Kevin Durant, Carmelo Anthony and Chris Paul were in the gym. LeBron James could join them Wednesday.
Dwight Howard came back in hopes of playing in another Olympics. Stephen Curry showed up to register his interest in playing in his first.
Though still nearly a year away, it's clear the U.S. has plenty of players who want to go to Rio de Janeiro.
The two-time defending gold medalists opened a brief, light minicamp Tuesday under coach Mike Krzyzewski with nearly three dozen of the NBA's best players who want to be considered for the 12 spots on the final roster.
Gone are the days when the Americans couldn't even find enough interested players in an Olympic year. Even though some of them still aren't even healthy enough to compete, 34 accepted an invitation to Las Vegas.
"Over the years there's been continual buy-in and a lot of success, so where it was not an 'in' thing to play for USA Basketball back in 2005, today, as indicated by who's here, and the great interest in wanting to be part of USA Basketball, it just says that our players really did buy in to the whole program and that makes you feel pretty good," USA Basketball chairman Jerry Colangelo said.
Durant and Anthony, whose seasons were cut short by injuries, participated in drills that were little more than shooting. Anthony and James could make U.S. history if they play in a fourth Olympics in 2016. Along with Paul, they could become the first men's basketball three-time gold medalists.
"I've been part of USAB since I was 18 years old. It's like, you look back at all of it, I have a chance to do something special here, playing in my fourth Olympics, going for my third gold medal," Anthony said. "Myself, LeBron, CP, can go for three, so there's some history here to be made."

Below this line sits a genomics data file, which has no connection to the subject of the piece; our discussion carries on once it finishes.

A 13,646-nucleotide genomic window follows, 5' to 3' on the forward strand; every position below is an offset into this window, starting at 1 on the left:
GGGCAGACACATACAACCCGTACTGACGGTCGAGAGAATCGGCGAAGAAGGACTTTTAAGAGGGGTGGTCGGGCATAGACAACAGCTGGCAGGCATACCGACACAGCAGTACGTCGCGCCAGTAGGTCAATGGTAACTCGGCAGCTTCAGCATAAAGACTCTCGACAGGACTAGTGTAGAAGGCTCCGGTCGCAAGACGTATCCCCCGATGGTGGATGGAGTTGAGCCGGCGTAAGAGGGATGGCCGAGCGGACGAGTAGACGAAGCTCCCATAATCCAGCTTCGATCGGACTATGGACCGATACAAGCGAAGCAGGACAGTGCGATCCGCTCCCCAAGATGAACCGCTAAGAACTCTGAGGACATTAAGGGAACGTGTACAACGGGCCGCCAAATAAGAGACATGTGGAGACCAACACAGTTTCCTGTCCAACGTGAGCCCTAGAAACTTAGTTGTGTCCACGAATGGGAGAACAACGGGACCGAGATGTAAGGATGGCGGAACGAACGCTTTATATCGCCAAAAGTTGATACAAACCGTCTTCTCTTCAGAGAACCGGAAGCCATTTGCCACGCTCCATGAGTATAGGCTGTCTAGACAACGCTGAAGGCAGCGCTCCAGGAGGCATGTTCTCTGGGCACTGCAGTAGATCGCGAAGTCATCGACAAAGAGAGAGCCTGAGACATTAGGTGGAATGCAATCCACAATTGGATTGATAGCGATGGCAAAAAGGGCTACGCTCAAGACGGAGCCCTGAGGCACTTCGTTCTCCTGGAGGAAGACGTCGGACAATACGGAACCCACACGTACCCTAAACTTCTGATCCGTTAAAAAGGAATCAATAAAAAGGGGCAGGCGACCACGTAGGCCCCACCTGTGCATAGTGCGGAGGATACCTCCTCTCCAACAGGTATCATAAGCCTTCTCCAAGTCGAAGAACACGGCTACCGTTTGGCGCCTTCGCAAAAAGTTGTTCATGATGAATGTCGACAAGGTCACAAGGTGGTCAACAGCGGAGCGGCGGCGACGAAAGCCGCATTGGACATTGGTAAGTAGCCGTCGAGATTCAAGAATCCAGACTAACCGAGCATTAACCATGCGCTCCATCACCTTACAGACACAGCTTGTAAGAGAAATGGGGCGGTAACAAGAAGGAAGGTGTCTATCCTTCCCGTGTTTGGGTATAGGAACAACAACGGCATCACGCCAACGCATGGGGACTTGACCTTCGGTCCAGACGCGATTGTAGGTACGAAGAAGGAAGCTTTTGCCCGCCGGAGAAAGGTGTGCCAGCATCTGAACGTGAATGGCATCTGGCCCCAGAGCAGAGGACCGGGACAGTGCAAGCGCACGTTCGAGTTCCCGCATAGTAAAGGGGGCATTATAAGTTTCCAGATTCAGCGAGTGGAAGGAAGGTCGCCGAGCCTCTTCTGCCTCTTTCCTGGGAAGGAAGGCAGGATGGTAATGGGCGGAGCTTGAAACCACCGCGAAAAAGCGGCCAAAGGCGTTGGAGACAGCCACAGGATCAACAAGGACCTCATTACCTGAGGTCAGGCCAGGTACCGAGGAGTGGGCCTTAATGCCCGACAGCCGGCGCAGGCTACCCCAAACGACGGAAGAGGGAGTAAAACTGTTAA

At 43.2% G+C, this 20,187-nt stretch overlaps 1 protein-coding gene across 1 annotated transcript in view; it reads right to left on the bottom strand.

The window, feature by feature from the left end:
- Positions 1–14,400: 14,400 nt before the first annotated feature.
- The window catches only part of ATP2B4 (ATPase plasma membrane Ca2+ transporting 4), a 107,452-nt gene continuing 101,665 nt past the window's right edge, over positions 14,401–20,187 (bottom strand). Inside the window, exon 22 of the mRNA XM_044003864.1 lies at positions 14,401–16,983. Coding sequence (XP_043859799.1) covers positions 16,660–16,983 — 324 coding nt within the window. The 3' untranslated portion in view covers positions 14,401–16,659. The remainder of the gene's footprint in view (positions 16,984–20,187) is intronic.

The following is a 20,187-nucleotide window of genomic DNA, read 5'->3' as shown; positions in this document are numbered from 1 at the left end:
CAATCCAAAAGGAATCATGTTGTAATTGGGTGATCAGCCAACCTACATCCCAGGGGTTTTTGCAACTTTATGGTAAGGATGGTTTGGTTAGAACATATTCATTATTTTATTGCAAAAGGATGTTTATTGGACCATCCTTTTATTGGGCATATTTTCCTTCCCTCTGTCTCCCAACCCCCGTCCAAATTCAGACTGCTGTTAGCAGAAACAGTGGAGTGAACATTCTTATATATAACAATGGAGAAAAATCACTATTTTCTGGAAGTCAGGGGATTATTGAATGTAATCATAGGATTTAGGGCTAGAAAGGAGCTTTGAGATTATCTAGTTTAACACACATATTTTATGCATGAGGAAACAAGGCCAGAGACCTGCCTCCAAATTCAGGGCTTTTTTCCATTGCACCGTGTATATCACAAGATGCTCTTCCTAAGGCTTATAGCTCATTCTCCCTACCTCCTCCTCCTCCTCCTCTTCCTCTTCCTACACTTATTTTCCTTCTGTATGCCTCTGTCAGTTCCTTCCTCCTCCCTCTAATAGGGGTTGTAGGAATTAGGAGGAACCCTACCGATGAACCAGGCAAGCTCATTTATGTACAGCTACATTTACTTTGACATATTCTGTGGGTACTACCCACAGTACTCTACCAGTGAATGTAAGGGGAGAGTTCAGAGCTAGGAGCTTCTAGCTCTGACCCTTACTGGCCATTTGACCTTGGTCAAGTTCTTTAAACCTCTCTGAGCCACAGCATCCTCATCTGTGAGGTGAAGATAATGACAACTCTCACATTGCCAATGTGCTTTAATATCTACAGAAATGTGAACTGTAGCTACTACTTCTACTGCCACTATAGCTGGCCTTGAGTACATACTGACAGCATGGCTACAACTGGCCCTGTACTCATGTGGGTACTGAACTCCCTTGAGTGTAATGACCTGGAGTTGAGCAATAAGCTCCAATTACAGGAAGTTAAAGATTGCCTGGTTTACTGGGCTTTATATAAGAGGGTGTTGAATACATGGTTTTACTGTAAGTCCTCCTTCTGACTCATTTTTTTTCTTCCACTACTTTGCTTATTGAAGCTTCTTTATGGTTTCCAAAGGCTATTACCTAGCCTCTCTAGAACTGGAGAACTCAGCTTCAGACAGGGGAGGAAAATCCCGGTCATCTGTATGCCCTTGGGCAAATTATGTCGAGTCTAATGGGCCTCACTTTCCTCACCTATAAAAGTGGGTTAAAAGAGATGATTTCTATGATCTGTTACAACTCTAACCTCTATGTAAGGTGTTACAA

Howard played with them in 2008 but was forced to withdraw from the 2012 team because of back surgery. Even though he's battled a number of injuries since, the 29-year-old center seems ready to give up part of another summer next year.
"That's kind of tough to do but I just want to be able to be a part of something special that's bigger than myself, which is playing for the Olympic team," Howard said. "It's something that once you get older you can tell your kids, your grandkids that you were part of the Olympic team that did such and such."
Curry hasn't yet, winning two world titles and an NBA championship but not making the roster in 2012. So even though the NBA's MVP isn't playing this week, he came anyway for what was essentially a mandatory appearance, since Colangelo says the Americans likely won't hold another camp next summer before selecting their final roster.
"Whatever 12 guys they select next summer, I just hope to be one of them," Curry said.
Only James, Dallas' Chandler Parsons and Paul George, who broke his foot playing in a U.S. scrimmage last summer, weren't in the gym on the campus of UNLV on Tuesday, though Colangelo said James is expected Wednesday. Krzyzewski said NBA Finals MVP Andre Iguodala was excused while on his honeymoon.
The remaining players were a mix of those who haven't cracked a U.S. roster yet to those who have been done it multiple times.
That includes Paul, who just recently returned from the NBA's game in South Africa and said he, James and Anthony have talked about making history in Brazil.
"It's something that could be pretty special and all of us are here for the opportunity to be part of the team next summer," Paul said. "I'm here just like the rest of the guys to show Coach K my commitment."
His service to the U.S. team could help separate him from a point guard field that includes the likes of Curry, John Wall, Russell Westbrook, Kyrie Irving and Mike Conley. Derrick Rose is apparently out of the picture after declining his invite.
Those who did come took their first step in being part of a powerhouse.
"I think they all understand it's odds," Colangelo said. "The odds of making this team may be very, very hard for some, easier for others, but I believe they trust us that they're all going to have a shot."